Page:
Patience and Potty Training

Have you ever heard a parent talk about potty training their young one?  It usually involves a lot of talk about accidents, successes, treats, set backs, and then finally, “it clicks”.  Or so the parent says.  This phrase is supposed to mean that a child doesn’t completely comprehend why or when they have to use the potty, but at some point in time, they “magically” understand.

Having potty-trained one child successfully, and hearing from other moms, this spoken-of point in time when “it clicks” for a toddler may or may not actually happen.  It certainly didn’t with Madeline, and I found other mothers who noticed the same gradual progression in their toddlers during potty training.

This week we began potty training Clara.  She turned 20 months today.

No, I’m not crazy.

Her sister was solidly potty trained by 2 years (with a few set backs due to my mother-in-law passing), so the hubs and I assumed Clara was ready to go by now.

Fortunately, we were correct.  Clara is a sharp little one who picks up things much quicker than I ever expect.  She can be very strong-willed, but if we devise a plan to use that to our advantage, she may potty-train very quickly.

The process, though, is generally never very fun.  There are the cloth training pants, the hippy housewife’s answer to Pull-Ups.  They are great for little accidents, but when a toddler actually goes to the bathroom in them, there are inevitably messes to clean up.  There is the resistance from said toddler, because, let’s face it, diapers are like pacifiers.  They serve their purpose when a baby is not aware that they exist, but once they become aware that the object exists, they assume they cannot live life without it.

(Case in Point:  We weaned Madeline off of a pacifier around one year old.  I would NEVER wait that long to take a pacifier from a child again.  She was attached to it in such a way, that when her baby sister came on the scene several months later, she would steal hers right out of the crib.  To this day when Madeline sees a child with a pacifier, she looks at it with interest and asks all about it.)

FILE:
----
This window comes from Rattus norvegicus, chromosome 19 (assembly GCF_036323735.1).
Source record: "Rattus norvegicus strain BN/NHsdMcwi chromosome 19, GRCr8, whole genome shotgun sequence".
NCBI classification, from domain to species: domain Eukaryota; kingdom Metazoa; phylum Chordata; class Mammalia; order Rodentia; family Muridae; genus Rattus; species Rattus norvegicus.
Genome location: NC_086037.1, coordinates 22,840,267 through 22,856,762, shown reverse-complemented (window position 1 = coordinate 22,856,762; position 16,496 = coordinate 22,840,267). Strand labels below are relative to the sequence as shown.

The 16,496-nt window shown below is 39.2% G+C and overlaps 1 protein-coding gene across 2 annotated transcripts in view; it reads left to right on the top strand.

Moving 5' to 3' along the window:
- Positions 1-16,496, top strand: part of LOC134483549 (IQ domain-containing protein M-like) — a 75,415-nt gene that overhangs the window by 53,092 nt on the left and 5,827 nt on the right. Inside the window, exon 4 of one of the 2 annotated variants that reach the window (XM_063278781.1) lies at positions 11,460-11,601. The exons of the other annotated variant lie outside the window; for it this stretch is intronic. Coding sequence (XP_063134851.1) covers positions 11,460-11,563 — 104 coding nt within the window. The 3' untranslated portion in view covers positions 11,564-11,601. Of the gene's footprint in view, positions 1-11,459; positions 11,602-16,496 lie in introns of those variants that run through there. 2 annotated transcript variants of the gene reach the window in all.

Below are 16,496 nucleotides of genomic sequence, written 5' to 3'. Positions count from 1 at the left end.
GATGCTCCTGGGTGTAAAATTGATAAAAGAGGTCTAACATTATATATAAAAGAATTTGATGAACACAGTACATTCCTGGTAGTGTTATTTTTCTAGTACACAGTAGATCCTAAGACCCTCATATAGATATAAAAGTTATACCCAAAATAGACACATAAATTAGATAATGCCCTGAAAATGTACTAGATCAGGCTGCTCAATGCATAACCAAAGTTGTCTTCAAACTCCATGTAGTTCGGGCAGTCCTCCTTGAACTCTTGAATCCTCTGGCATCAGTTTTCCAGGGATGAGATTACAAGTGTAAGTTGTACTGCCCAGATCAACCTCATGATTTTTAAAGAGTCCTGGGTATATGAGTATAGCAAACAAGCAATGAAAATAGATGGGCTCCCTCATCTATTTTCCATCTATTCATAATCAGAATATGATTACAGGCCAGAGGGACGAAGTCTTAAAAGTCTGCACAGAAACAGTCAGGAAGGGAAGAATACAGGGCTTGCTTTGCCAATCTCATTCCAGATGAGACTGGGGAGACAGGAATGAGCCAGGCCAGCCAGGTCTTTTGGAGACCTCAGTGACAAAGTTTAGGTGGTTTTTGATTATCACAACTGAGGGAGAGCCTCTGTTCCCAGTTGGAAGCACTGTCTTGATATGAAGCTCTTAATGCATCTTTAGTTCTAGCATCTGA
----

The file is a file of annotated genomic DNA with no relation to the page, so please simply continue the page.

But I digress.

This is not actually the point of my blog post today.


I get anxious when it is time to potty train.  I don’t like to clean spots out of the carpet and wash training pants several times a day.  I don’t like having to wipe urine off of little baby legs, and I don’t like tracking pee-covered foot prints throughout my house.  Call me crazy.

I realized, though, that potty-training really is all about accidents.  It’s a series of accidents during which a toddler figures out how to actually use the toilet successfully.  And as much as I hate and dread potty accidents, they are just a fact of life.

It seems like not long ago that Madeline was “unreliably” potty-trained.  She couldn’t hold it very well, and I was always frustrated about cleaning up accidents.

You know what?  That wasn’t all that long ago.  In honesty, it only took a few months for Madeline to go from unreliably potty-trained to super reliably potty-trained.  I may have gone through a lot of paper towels and distilled vinegar during that time, but that doesn’t compare to the benefit of having a child who is confidently using the toilet.

READ: Not  wearing diapers that Mommy has to wash.

So I think for me me it finally “clicked”.  Potty-training comes with accidents.  The two go hand in hand.  There will be no child that has “accident-free” potty training.  Rather than fighting it and being angry about every drop of pee that hits my floor, I am deciding to embrace it.  I will buy extra vinegar and paper towels to prepare.

And most importantly, I will try my hardest not to be frustrated, angry, or upset when Clara has yet another accident.  The girl has to learn through trial-and-error what to do, and she needs me to be supportive and loving the whole way through.

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